Human Rights – and liberalism


The below article resonated with me. It sings a tune that I liked, from around the time when I first came across the work of Roger Scrutton. I am lurching ever more towards such liberalism especially given the economic challenges many western countries face. Dependence on big government is a beast once created, invariably becomes an unwieldy behemoth. Dismantling it can be as hard as cleaning the Aegean stables.

In Australia, recent figures showing the proportion of population dependent on one type of government handout or another illustrate the depth we can plumb on the back of this addictive beast. Weaning it off a dependency mindset can be a multigenerational task. I only hope we can all manage to fend for ourselves and only the very truly needy seeks help.

Another side difficulty is of course, the issue of where we draw the line. Who is the very truly needy? Maybe if the Christian community do as the scriptures say and share our wealth more readily, we don’t need big governments and can avoid the shackle that holds a country back from achieving more. More not in terms of capital accumulation but in terms of enriching the lives of its people in wholesome, industrious and honest manner.

http://ipa.org.au/publications/2234/how-the-left-corrupted-human-rights

How the left corrupted human rights
IPA REVIEW ARTICLE

| Simon Breheny

In May 2011, a United Nations Special Rapporteur declared that people had a human right to internet access. It seems absurd to argue that such a right exists but it is the logical progression of the corrupting influence of leftist ideology on the traditional conception of human rights.

It’s worth pointing out that this is not just an obscure debate within the confines of an irrelevant international body. Finland had implemented legislation a year before-in July 2010-that granted every one of its citizens the right to speeds of one megabit per second.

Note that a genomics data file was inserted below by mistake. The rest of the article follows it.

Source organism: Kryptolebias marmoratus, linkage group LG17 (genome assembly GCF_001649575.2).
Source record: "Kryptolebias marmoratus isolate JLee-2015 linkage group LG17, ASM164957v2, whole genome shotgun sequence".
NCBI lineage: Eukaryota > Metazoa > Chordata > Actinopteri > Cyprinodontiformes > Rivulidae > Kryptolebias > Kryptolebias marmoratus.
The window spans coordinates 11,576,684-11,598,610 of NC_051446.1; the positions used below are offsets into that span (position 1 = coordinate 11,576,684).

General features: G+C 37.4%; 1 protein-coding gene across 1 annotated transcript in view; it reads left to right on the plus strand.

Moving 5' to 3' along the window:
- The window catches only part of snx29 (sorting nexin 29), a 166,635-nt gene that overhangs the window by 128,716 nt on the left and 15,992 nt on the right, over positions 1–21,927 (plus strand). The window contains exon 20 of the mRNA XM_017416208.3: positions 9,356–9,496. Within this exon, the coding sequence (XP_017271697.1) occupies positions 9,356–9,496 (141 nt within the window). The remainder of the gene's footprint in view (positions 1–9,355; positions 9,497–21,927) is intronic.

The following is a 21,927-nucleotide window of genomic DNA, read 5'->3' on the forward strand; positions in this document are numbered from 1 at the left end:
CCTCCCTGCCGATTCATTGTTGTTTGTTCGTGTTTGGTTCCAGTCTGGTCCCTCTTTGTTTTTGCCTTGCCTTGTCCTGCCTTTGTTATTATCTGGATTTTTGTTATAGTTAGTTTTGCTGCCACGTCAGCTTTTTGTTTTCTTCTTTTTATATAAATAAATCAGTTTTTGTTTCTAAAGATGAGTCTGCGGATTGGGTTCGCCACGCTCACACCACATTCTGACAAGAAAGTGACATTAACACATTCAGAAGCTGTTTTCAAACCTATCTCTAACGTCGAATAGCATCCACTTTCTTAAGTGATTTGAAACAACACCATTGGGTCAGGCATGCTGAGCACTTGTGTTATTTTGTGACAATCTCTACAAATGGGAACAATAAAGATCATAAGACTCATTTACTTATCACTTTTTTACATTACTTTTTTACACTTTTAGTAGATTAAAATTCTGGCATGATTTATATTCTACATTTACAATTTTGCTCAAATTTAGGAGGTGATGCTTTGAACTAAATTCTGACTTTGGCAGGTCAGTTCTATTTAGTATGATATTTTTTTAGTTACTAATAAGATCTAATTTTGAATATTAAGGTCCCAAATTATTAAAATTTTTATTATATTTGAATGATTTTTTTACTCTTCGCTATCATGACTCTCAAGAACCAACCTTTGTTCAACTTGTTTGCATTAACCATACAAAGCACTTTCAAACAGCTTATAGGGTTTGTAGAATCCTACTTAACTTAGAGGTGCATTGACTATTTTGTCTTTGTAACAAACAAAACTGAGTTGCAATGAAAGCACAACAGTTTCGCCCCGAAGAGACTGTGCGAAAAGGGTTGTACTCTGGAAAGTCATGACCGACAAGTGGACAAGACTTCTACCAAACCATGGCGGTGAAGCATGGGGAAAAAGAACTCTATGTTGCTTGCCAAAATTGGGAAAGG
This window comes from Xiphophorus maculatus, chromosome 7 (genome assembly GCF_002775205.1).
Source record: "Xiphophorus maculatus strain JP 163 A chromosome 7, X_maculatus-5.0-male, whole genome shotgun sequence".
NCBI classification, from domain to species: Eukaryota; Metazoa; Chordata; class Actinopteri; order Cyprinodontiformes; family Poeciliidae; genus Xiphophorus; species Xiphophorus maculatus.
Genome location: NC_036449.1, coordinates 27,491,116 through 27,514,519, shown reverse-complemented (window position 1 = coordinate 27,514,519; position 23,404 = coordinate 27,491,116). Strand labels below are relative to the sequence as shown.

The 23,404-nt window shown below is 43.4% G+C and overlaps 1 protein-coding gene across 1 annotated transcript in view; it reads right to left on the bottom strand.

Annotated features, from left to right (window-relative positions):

The right to internet access is just one of the many ‘human rights’ manufactured by the left throughout the course of the last century. The right to welfare is another example. Earlier this year, another UN official said that an Australian government decision to reduce welfare payments was a violation of the unemployed’s fundamental right to receive Centrelink benefits.

‘Rights’ to other social privileges have also become popular over the last hundred years. During his State of the Union Address on 11 January 1944, US President Franklin D. Roosevelt proposed a ‘Second Bill of Rights’. This new Bill of Rights included rights to employment, a living wage, freedom from unfair competition and monopolies, housing, medical care, education and social security. FDR believed that the US’ original Bill of Rights had ‘proved inadequate to assure us equality in the pursuit of happiness.’

A similar set of ‘human rights’ was later included in the 1952 Universal Declaration of Human Rights. The Universal Declaration included rights to employment (article 23), housing, healthcare and welfare (article 25) and education (article 26). If the internet had been around in the 1950s the right to bandwidth probably would have been included too.

Of course, none of these things are actually human rights. At best they’re vague policy aspirations. By definition, human rights exist without the need for policies and programs of government. Universal human rights are not privileges granted by the state but restrictions on what the state can do. The concept of human rights is based on the idea that people acquire them by virtue of being human. So if coercion is required to give effect to a potential human right, it’s not a human right. Compulsory redistribution of resources of the kind that is required for government programs such as subsidised education and healthcare are therefore not human rights.